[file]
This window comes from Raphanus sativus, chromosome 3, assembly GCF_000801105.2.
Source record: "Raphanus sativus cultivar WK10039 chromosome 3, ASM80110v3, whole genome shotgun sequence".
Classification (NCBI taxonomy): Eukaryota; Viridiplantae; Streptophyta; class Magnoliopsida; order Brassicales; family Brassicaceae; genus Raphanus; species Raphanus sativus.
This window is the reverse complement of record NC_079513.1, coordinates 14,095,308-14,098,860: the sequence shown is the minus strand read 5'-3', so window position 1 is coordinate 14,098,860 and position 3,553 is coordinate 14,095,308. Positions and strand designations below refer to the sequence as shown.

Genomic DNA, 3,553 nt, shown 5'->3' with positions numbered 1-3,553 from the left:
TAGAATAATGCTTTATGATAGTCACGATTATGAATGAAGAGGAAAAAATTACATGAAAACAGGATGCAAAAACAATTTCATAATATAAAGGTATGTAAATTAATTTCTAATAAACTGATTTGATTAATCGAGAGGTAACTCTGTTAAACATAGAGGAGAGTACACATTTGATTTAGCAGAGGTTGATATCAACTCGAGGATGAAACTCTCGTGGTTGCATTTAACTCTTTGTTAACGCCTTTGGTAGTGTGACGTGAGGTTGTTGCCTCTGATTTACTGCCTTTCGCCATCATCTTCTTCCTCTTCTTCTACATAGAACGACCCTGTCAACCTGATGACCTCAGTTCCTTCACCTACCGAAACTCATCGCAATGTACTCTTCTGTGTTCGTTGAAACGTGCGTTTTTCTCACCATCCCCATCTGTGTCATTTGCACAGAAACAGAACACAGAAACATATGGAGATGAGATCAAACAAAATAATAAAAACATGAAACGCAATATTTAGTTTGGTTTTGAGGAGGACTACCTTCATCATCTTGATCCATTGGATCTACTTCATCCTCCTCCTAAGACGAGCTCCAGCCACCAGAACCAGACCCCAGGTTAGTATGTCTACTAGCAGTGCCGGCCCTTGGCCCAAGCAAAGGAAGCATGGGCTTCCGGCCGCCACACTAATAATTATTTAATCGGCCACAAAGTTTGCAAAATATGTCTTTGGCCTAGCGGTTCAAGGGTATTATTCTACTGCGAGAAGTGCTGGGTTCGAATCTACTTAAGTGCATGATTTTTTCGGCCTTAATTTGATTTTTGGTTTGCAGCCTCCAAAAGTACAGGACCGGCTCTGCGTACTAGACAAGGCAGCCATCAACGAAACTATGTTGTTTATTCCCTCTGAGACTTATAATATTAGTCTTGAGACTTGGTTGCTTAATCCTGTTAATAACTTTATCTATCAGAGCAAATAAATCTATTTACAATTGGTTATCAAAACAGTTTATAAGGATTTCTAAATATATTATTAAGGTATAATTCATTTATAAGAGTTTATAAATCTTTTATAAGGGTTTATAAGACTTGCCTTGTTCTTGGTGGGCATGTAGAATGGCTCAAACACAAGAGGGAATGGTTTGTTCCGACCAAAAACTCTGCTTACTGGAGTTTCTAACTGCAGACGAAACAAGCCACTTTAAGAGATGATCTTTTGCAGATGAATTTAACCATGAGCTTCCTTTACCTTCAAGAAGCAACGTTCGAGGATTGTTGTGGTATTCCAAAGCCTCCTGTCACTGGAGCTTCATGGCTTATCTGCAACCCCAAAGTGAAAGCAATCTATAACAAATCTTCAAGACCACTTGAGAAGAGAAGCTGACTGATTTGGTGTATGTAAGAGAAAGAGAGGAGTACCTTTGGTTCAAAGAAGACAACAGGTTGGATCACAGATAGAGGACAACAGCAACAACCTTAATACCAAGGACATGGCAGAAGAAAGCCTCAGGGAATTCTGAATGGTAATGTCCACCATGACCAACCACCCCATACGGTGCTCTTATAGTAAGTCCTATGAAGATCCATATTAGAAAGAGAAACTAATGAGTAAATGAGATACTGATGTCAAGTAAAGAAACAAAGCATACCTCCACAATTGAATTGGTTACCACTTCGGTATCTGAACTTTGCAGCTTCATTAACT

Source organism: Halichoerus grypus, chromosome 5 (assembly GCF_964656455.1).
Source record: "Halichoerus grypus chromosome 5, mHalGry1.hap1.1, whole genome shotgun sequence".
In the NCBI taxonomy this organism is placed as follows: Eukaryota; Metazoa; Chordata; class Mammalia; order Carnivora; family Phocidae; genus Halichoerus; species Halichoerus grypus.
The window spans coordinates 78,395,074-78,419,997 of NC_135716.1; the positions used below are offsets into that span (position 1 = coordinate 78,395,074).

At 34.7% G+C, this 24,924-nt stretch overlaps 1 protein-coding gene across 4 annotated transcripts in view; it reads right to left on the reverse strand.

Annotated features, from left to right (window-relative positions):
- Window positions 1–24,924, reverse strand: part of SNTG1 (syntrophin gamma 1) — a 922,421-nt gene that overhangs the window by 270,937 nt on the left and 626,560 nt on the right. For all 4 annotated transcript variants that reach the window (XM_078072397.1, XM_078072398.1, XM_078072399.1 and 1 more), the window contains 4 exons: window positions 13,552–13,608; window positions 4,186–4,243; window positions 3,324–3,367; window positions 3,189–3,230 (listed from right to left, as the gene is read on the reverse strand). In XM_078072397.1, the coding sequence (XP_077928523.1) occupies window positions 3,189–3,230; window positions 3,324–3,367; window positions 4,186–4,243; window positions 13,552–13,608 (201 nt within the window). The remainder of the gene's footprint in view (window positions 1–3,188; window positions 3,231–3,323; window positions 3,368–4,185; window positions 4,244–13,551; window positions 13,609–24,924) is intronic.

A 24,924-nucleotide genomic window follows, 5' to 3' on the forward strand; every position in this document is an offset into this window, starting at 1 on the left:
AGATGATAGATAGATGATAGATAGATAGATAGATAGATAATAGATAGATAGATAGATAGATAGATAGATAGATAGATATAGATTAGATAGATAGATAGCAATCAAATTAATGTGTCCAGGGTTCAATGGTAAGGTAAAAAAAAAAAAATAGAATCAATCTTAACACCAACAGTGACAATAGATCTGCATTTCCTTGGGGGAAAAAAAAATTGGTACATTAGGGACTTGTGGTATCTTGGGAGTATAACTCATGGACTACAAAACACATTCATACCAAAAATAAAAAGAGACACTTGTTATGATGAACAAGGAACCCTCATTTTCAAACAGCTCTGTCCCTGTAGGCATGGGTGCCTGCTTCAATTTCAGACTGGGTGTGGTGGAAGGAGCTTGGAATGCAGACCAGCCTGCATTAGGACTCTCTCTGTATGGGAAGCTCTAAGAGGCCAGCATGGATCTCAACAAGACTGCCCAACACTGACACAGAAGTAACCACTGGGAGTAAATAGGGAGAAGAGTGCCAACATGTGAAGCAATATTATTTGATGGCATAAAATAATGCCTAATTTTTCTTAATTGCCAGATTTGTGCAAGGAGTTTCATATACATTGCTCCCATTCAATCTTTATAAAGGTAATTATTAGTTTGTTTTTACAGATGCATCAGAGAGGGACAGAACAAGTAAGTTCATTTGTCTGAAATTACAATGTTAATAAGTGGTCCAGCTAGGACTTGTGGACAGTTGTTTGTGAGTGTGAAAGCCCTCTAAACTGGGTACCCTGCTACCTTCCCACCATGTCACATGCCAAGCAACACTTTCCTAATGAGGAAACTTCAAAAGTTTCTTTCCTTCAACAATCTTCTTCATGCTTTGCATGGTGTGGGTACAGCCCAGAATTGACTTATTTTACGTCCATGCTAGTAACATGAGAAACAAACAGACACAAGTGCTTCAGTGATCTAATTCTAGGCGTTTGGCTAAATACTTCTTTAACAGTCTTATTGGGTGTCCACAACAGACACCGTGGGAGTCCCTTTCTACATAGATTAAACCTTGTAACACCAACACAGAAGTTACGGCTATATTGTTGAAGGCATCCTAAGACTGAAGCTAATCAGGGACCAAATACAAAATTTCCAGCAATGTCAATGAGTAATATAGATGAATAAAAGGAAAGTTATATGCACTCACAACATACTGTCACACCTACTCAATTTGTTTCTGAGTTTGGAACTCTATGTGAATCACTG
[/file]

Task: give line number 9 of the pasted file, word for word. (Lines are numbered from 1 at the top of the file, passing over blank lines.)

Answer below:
In the NCBI taxonomy this organism is placed as follows: Eukaryota; Metazoa; Chordata; class Mammalia; order Carnivora; family Phocidae; genus Halichoerus; species Halichoerus grypus.